One of the most common complaints about cubicles is that they make users feel isolated. Some work environments such as call centers have high noise levels that make sound-muffling partitions a necessity. However, in locations where phones aren’t ringing constantly employees can enjoy a more open atmosphere. Steel Case cubicles with low glass partitions are an excellent example of the type of unit that can be used to create a collaborative work area.
Steel Case has actually put a lot of thought into developing this type of work space. Their Deep Dive 360 report goes into detail about the functionality and benefits of installing collaborative work stations. They use the term “dyadic” to describe the process of pairing up coworkers to share ideas and participate in projects. An open environment fosters mutual learning in a way that isolated cubes can’t.
Of course, sometimes people do need to have personal space. Several models of Steel Case cubicles address this issue. For example, the Kick® series features tables on casters in addition to stationary desk space. These tables can be rolled away from the collaborative area whenever team members are attending to separate tasks. Rolling panels can also be used to “cube” or “un-cube” the desks in any configuration. These products are reminiscent of the sliding panels used in Japanese interior design. They offer flexibility and privacy while maximizing space.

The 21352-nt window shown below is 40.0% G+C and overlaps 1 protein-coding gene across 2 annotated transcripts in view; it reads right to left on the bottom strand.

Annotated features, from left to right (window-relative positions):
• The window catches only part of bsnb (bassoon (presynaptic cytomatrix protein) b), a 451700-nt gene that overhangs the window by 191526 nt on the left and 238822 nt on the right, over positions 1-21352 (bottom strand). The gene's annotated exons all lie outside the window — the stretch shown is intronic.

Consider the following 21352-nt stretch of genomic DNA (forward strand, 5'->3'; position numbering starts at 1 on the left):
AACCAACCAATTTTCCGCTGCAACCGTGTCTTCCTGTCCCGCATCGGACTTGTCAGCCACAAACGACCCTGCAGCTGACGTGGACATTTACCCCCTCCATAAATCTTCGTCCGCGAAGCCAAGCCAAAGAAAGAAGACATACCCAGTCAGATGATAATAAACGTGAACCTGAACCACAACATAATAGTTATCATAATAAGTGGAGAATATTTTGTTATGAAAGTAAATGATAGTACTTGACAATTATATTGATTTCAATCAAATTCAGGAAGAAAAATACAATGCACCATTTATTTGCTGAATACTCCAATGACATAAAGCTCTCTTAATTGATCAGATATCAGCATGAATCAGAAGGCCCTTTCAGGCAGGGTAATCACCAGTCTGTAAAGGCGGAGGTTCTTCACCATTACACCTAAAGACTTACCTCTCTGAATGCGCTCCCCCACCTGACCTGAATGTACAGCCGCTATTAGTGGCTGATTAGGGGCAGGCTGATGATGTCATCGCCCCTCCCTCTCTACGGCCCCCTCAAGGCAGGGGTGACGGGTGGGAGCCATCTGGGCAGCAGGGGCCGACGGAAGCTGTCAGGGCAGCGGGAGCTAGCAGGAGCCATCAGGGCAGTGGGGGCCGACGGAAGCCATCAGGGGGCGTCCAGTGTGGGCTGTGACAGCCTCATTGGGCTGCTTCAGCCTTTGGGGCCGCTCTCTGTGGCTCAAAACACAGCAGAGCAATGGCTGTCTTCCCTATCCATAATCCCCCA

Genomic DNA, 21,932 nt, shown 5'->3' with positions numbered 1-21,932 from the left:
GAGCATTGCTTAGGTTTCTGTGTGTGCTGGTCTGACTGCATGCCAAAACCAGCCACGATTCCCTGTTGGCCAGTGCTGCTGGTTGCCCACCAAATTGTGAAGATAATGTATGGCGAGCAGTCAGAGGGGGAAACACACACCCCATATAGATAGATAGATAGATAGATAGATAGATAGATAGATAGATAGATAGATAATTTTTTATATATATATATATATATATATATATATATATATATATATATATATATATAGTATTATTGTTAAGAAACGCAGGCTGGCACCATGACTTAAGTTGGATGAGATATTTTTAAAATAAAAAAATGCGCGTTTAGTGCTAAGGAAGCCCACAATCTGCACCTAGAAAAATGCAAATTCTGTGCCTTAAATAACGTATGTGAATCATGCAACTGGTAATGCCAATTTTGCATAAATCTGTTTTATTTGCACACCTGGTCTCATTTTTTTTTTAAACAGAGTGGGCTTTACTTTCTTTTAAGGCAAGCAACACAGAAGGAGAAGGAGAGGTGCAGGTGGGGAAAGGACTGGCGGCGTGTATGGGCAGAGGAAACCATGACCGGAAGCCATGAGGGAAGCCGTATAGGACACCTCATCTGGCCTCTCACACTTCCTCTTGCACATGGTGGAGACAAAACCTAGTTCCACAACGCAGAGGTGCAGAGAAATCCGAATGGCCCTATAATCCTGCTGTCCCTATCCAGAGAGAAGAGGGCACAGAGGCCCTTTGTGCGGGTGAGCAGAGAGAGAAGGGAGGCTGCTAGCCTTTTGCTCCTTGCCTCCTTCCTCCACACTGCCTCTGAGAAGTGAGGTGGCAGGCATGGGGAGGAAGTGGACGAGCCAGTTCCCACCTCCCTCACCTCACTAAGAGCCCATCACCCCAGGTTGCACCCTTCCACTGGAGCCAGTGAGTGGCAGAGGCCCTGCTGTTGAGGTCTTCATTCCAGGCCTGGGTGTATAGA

Who Is Using More Transparent Designs?
The Deep Dive 360 report mentions Boeing as one company that has introduced a teamwork and communication focused blueprint with great results. Not only is employee satisfaction higher, the company’s office space footprint has reportedly been reduced by 40%. The Jones Lang LaSalle real estate company in Chicago has also redesigned its office to incorporate a collaborative look and feel. As part of this process, they have installed work stations with low, transparent walls similar to the Steel Case cubicle designs.
This trend is likely to expand as generation Y continues to make its presence felt in the workplace. According to a recent article in the Harvard Business Review, young employees put a premium on interaction with colleagues they respect. In collaborative cubicles, the mentoring relationship between older and younger workers can occur naturally.
Are Cubes On the Way Out?
Not at all – they are just changing shape. Fortunately, the modular nature of cubicles makes them the perfect candidate for a rapidly evolving workplace environment. Start experimenting with your existing furnishings to find configurations that enhance the flow of information. Or, request a free consultation to make the redesign process easier and less time consuming.
Collaborating with an office design company works well because you know what your employees need and a professional designer can open your eyes to what is possible. Then, you can select new, used, or refurbished cubicles to make the most of your available space.